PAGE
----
Newport, Oregon: Everyone had to go back to the Real World Sunday morning. Everyone except us. There is nothing worse in the entire Great State of Oregon than traffic from the beach to Portland on a Sunday afternoon in summer. Especially if the temperatures in the city are 95°. Huge crowds flee to the much-cooler beach to escape the city heat.
And, yes, temperatures in Portland were well into the 90’s, and temperatures in Newport were in the 50’s. It’s not a 90 minute drive between these two extremes.
Nye Beach area
We had lunch with Renee and Carla and a little walk around the Nye Beach neighborhood of Newport before saying our goodbyes. They headed back to Portland… along with thousands of others.
Later, DT and I re-visited the Yaquina Bay Lighthouse. This little lighthouse was placed on the mouth of Yaquina (pronounced somewhat like yaw-keen-ah) Bay, but was only used for four years due to the important fact ships coming from the north could not SEE the lamp! Another lighthouse, the Yaquina Head Lighthouse was built a few miles north as a replacement. The Yaquina Head Lighthouse is still operational today.
Yaquina Bay Lighthouse (no longer active)
Kitchen in living quarters of the Yaquina Bay Lighthouse
Parlour in Yaquina Bay Lighthouse
View towards mouth of Yaquina River, looking east towards Old Town Newport,
from the lighthouse parking area.
The sun appeared to be shining down on the docks, so we drove into the old historic port area of Newport (where we were yesterday looking for salmon to purchase). Our rears were parked on a nice bench overlooking the fishing boats. We just enjoyed the warm sun, fresh air, interesting peoplewatching, and amused ourselves by observing gulls splashing/bathing in the shallow pools created by the low tide.
The difference in temperature from the beach to 1/2 mile inland was incredible, but we decided to end our lazy afternoon and drove back to foggy Nye Beach and checked into the Inn at Nye Beach.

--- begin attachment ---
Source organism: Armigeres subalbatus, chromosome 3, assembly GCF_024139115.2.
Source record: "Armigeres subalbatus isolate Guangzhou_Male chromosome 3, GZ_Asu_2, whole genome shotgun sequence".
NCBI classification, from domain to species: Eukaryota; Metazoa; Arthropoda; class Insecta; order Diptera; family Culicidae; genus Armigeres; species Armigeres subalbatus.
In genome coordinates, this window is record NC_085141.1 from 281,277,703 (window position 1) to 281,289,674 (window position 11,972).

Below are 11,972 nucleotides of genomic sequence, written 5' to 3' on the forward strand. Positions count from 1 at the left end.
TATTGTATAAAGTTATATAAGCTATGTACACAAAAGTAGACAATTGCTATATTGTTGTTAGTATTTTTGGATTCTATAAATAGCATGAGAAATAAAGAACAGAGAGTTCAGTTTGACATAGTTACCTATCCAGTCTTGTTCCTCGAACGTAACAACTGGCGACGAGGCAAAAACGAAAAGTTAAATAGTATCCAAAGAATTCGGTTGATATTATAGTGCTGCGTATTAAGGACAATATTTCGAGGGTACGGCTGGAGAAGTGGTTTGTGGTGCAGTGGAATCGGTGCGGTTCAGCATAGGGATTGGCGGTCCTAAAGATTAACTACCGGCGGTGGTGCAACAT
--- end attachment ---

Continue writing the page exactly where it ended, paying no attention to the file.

Our room was very nice and very large. We had a little balcony with a view to the ocean. The bathroom was huge and gorgeous, with a massive rain-head shower and a separate soaking tub. However, this very fancy and very expensive hotel room did not have a dresser. Not even a drawer, except the little one in the nightstand. Very odd. How did one unpack? Does the staff not notice people’s suitcases opened-up on the floor? So inconvenient and tacky. The closet was smaller than a foyer coat closet. Six hangers. More complaints? One chair. One of us had to sit on the bed, or move the desk chair. One more complaint? We were roused one morning by someone knocking on our door… except they were not knocking on our door, but the door of the room ABOVE. No sound-proofing. At all. No in-room safe either, but we did have a mini-fridge. Wait, one more strange thing: they have little bags of (free) ice in the lobby, but there is not an ice bucket in the entire hotel. We had to set the bag of ice in the bathroom sink! Classy.
You may wonder why we are suffering with these odd conditions when we have a perfectly situated motorhome at our disposal? We could not find a campsite for miles and miles on the coast this week – and we looked weeks ago. Nothing. (Rick and Ali parked their 24-foot camper in the driveway of the rental house – they also could not find a campsite… and it is much easier to find a campsite in a 24-foot RV than a 45-foot RV.)
For dinner, we walked one block to the new Taphouse at Nye Creek. It seems a taphouse is a place that does not brew their own beers, but sells a selection of other beers… on tap, obviously.
The reader-board above the row of taps is the list of beers available. No one goes thirsty here (plus, they have a wine list and a full bar). We weren’t too hungry after our lunch with Renee and Carla, but shared a super-yummy bowl of mac & cheese made with four different Tillamook cheeses.
The above photo was taken at 8:45p Sunday evening from our hotel balcony. Note the infinity hot tub and two fire pits. The hotel will supply guests with fixins’ for s’mores. There is also a walk-way with direct beach access from the fire pit area. (All beaches are public in Oregon. All 363 miles.)
Until my next update, I remain, your Newport correspondent.